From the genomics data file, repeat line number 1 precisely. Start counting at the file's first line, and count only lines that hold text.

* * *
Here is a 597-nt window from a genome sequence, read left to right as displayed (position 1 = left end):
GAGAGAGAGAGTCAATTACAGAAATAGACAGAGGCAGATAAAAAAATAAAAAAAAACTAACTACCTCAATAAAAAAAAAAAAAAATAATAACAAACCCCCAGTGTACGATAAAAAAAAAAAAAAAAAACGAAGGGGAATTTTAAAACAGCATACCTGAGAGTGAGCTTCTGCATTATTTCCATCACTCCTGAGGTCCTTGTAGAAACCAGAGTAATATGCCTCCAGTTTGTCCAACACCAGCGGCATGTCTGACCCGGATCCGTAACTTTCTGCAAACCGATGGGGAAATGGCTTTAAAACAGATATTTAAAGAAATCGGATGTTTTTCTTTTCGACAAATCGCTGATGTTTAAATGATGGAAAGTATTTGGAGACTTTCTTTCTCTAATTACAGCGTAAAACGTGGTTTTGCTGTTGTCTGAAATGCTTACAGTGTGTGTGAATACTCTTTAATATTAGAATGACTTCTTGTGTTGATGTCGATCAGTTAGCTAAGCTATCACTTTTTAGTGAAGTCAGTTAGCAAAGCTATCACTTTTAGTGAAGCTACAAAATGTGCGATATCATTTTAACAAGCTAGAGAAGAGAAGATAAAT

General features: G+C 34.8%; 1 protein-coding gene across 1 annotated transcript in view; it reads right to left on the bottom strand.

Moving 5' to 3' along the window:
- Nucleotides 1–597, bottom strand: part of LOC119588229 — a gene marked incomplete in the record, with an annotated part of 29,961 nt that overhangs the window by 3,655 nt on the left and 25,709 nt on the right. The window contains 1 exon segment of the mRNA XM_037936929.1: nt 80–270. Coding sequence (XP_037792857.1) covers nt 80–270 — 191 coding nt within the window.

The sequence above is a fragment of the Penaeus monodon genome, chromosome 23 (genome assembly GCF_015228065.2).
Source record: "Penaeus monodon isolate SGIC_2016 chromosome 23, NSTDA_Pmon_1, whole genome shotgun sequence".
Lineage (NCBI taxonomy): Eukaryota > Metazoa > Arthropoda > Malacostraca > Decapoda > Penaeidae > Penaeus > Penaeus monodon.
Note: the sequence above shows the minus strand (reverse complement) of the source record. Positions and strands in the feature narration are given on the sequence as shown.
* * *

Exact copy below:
Here is a 597-nt window from a genome sequence, read left to right as displayed (position 1 = left end):